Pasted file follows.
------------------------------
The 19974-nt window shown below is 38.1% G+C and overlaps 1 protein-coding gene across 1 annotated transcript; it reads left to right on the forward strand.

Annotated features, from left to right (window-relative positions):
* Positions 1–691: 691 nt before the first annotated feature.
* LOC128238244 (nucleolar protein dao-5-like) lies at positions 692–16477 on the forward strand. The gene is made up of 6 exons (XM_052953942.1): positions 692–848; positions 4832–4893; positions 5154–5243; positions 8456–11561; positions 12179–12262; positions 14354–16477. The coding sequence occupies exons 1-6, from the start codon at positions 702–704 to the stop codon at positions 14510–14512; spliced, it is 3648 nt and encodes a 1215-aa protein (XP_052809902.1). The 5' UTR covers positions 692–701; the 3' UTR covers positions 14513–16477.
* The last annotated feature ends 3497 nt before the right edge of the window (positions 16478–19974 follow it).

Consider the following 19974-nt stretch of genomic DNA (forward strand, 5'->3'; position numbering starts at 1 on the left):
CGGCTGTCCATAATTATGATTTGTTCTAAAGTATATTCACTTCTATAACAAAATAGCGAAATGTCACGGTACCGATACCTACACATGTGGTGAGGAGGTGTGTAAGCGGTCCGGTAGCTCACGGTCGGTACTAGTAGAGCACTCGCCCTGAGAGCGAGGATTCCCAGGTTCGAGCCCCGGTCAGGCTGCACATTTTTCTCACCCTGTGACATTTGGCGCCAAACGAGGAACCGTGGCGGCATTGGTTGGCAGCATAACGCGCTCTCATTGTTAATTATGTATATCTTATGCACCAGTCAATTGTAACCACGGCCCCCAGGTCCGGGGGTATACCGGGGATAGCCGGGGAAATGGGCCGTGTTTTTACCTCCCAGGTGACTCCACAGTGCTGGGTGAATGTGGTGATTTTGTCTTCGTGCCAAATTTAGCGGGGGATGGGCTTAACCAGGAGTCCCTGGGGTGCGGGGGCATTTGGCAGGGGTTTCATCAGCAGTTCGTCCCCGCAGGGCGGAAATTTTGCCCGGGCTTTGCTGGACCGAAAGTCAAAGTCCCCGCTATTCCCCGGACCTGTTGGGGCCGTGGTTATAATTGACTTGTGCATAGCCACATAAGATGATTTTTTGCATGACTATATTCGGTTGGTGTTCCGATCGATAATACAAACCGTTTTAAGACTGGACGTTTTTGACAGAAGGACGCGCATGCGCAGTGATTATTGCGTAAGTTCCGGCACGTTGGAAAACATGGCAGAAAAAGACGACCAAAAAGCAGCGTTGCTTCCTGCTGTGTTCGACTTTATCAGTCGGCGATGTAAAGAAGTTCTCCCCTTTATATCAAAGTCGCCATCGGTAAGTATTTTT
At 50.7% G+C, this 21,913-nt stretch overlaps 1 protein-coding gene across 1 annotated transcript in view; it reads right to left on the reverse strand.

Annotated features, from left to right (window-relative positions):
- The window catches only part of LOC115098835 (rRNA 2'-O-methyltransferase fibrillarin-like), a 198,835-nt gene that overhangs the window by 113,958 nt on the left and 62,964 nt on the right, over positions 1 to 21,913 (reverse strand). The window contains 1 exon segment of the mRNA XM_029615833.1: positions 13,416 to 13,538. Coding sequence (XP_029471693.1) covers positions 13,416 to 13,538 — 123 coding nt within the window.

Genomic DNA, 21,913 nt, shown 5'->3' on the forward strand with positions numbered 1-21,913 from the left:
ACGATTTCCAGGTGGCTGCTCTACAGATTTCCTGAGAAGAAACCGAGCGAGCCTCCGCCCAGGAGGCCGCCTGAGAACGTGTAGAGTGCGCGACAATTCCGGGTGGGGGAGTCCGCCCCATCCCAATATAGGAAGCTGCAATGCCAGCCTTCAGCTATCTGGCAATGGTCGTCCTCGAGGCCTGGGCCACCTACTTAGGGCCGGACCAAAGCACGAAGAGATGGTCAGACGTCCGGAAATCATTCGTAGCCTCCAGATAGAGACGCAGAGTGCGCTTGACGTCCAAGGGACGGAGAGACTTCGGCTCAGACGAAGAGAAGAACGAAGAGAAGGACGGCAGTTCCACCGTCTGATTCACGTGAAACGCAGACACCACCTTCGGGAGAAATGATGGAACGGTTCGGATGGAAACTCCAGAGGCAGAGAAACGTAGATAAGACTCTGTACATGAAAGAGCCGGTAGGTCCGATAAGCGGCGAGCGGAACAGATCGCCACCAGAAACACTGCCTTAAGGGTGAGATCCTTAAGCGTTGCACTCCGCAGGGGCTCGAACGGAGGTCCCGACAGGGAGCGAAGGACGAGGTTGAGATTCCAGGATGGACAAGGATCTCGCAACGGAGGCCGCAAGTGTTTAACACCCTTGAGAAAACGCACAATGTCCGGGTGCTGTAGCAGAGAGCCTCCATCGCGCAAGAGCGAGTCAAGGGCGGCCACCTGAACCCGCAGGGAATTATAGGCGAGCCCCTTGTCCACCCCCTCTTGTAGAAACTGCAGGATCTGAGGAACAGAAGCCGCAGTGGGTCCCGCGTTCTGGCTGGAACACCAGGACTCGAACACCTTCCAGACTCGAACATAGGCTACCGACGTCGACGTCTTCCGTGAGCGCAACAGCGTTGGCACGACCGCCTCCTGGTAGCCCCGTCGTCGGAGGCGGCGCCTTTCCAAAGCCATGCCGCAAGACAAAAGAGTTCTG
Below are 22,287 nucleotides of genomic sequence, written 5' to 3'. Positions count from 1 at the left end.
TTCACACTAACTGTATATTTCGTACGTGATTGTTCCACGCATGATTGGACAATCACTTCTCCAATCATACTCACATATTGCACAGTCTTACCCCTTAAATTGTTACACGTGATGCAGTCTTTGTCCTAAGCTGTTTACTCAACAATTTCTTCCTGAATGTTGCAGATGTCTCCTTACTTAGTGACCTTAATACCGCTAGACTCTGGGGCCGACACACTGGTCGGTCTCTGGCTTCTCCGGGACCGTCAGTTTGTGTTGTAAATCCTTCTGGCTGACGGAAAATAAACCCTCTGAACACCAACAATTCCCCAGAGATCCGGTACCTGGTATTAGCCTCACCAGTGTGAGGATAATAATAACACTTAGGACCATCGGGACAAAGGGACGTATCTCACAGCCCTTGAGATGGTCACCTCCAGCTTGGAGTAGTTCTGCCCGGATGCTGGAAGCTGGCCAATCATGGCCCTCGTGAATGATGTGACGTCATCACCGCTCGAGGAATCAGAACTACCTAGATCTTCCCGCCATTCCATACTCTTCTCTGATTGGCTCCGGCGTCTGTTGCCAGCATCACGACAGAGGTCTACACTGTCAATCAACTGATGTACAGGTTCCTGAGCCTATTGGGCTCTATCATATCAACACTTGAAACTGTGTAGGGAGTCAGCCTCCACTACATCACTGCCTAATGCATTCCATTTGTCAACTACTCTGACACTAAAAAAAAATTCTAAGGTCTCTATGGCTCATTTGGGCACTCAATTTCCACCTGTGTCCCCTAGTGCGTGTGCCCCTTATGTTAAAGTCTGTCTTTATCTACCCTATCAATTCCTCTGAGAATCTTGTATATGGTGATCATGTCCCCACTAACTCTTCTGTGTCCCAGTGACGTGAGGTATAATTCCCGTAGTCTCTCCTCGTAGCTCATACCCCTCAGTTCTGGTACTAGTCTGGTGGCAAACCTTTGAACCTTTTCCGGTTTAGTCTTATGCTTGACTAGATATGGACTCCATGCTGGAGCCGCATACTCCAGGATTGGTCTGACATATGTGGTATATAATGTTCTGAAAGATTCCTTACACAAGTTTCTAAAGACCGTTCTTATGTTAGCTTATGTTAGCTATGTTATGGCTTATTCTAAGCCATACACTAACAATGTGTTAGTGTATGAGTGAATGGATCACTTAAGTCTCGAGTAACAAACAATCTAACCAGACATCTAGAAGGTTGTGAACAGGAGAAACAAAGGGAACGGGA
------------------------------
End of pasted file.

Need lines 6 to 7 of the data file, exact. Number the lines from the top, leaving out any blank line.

Consider the following 19974-nt stretch of genomic DNA (forward strand, 5'->3'; position numbering starts at 1 on the left):
CGGCTGTCCATAATTATGATTTGTTCTAAAGTATATTCACTTCTATAACAAAATAGCGAAATGTCACGGTACCGATACCTACACATGTGGTGAGGAGGTGTGTAAGCGGTCCGGTAGCTCACGGTCGGTACTAGTAGAGCACTCGCCCTGAGAGCGAGGATTCCCAGGTTCGAGCCCCGGTCAGGCTGCACATTTTTCTCACCCTGTGACATTTGGCGCCAAACGAGGAACCGTGGCGGCATTGGTTGGCAGCATAACGCGCTCTCATTGTTAATTATGTATATCTTATGCACCAGTCAATTGTAACCACGGCCCCCAGGTCCGGGGGTATACCGGGGATAGCCGGGGAAATGGGCCGTGTTTTTACCTCCCAGGTGACTCCACAGTGCTGGGTGAATGTGGTGATTTTGTCTTCGTGCCAAATTTAGCGGGGGATGGGCTTAACCAGGAGTCCCTGGGGTGCGGGGGCATTTGGCAGGGGTTTCATCAGCAGTTCGTCCCCGCAGGGCGGAAATTTTGCCCGGGCTTTGCTGGACCGAAAGTCAAAGTCCCCGCTATTCCCCGGACCTGTTGGGGCCGTGGTTATAATTGACTTGTGCATAGCCACATAAGATGATTTTTTGCATGACTATATTCGGTTGGTGTTCCGATCGATAATACAAACCGTTTTAAGACTGGACGTTTTTGACAGAAGGACGCGCATGCGCAGTGATTATTGCGTAAGTTCCGGCACGTTGGAAAACATGGCAGAAAAAGACGACCAAAAAGCAGCGTTGCTTCCTGCTGTGTTCGACTTTATCAGTCGGCGATGTAAAGAAGTTCTCCCCTTTATATCAAAGTCGCCATCGGTAAGTATTTTT